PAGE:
"-The professional championship season closes on Oct. 31st, after which date exhibition games, under the ten men and ten innings rule, will be in order. From the appended record of games won and lost up to October 25th, inclusive, it will be seen that the Bostons stand first-winning the pennant-the Mutuals second and the Athletics third. The table is as follows (gives rankings, you can go to bbref and look up the 1874 standings)..
-An exhibition match, under the ten men and ten innings rule was played on the Union Grounds, Brooklyn, October 24th, between the Mutuals and Atlantics, which resulted in the success of the Mutuals in a ten innings games, played in an hour and three-quarters, with a score of 7 to 1. West, of the Chelseas, played right short for the Atlantics and made a splendid double play. Geer, of the Fly Aways, assisting with the Mutuals. The Atlantics earned the only run earned in the game.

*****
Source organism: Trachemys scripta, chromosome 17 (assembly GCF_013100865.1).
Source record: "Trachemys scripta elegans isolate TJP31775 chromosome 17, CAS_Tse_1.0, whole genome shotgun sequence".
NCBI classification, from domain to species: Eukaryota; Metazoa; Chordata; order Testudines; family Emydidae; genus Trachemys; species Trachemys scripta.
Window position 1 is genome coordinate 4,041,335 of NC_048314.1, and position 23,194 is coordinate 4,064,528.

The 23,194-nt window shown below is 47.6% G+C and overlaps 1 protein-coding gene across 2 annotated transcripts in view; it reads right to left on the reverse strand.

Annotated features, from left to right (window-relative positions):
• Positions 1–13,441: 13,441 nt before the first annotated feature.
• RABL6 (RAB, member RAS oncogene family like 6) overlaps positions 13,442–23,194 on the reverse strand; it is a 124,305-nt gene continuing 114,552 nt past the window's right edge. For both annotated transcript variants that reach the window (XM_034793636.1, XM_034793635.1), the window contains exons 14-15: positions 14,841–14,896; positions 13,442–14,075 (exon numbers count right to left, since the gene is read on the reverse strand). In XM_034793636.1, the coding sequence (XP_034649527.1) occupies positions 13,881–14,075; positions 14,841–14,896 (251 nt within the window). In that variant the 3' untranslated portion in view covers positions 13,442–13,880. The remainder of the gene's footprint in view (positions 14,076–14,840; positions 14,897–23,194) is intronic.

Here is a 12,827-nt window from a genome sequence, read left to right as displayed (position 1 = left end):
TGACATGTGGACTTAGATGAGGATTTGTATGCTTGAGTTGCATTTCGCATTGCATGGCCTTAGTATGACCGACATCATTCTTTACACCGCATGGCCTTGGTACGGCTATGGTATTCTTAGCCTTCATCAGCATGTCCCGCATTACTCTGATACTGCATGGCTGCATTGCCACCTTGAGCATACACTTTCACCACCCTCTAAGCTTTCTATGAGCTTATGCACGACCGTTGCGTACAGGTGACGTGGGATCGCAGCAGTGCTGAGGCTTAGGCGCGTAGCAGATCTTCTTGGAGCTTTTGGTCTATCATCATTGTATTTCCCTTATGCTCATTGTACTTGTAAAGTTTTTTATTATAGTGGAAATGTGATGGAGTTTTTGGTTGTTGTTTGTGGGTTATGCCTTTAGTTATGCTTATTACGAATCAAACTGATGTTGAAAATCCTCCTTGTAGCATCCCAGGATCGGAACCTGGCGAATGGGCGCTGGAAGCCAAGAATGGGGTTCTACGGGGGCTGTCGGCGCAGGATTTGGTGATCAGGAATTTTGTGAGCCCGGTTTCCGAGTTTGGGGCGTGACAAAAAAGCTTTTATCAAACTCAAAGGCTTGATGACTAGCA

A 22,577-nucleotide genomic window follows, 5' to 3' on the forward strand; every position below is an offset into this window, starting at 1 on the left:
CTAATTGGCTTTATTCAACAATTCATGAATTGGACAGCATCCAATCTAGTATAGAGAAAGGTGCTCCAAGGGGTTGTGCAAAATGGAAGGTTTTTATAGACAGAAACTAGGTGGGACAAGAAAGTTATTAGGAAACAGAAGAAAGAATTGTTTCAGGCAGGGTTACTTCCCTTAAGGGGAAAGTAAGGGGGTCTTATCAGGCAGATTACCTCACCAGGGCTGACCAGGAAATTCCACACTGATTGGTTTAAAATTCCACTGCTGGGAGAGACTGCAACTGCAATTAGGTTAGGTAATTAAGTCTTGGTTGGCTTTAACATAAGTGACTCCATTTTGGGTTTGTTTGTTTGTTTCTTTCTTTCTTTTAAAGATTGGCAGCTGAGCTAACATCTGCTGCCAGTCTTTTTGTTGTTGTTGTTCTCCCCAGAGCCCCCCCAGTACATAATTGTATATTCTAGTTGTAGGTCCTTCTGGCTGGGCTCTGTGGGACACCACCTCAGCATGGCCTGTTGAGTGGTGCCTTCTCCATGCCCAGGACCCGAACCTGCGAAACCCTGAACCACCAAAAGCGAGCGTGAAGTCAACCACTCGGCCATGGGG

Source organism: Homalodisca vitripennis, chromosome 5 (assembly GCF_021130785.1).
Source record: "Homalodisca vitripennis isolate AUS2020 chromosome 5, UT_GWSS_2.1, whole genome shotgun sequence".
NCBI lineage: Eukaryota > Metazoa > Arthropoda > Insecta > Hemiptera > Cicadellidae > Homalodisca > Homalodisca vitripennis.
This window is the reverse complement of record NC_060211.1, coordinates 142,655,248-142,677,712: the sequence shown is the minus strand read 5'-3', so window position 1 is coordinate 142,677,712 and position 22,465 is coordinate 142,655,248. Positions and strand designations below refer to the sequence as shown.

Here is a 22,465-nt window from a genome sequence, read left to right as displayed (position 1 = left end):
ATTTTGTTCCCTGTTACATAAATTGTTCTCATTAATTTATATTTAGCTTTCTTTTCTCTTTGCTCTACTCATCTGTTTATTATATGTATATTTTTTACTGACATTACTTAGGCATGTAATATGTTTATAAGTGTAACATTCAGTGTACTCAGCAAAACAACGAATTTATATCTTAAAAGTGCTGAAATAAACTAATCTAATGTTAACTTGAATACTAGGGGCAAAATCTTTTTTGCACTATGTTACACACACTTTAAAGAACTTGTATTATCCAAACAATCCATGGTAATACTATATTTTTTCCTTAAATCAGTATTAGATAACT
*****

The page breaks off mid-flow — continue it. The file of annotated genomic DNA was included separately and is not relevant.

In August, the Forest and Stream reported on a game between the Atlantics and Chicago:

"-The finest display of ball playing ever seen in Chicago was on the occasion of the benefit match given Jimmy Wood on July 29th, the match being an exhibition game between the Atlantics and White Stockings, played under the ten men and ten innings rule, Ferguson playing at right short for the Atlantics and Collins for the Whites. At the end of the tenth inning the score stood at 4 to 4 only, and in the eleventh inning the Whites won by one run. The score was as follows:
Atlantics......0  0  0  2  0  0  2  0  0  0  0  -  4
Chicago.......1  0  1  0  0  2  0  0  0  0  1  -  5
The new game is highly spoken of in the Chicago papers."

Here is another report from Forest and Stream, earlier in 1874, from March 19: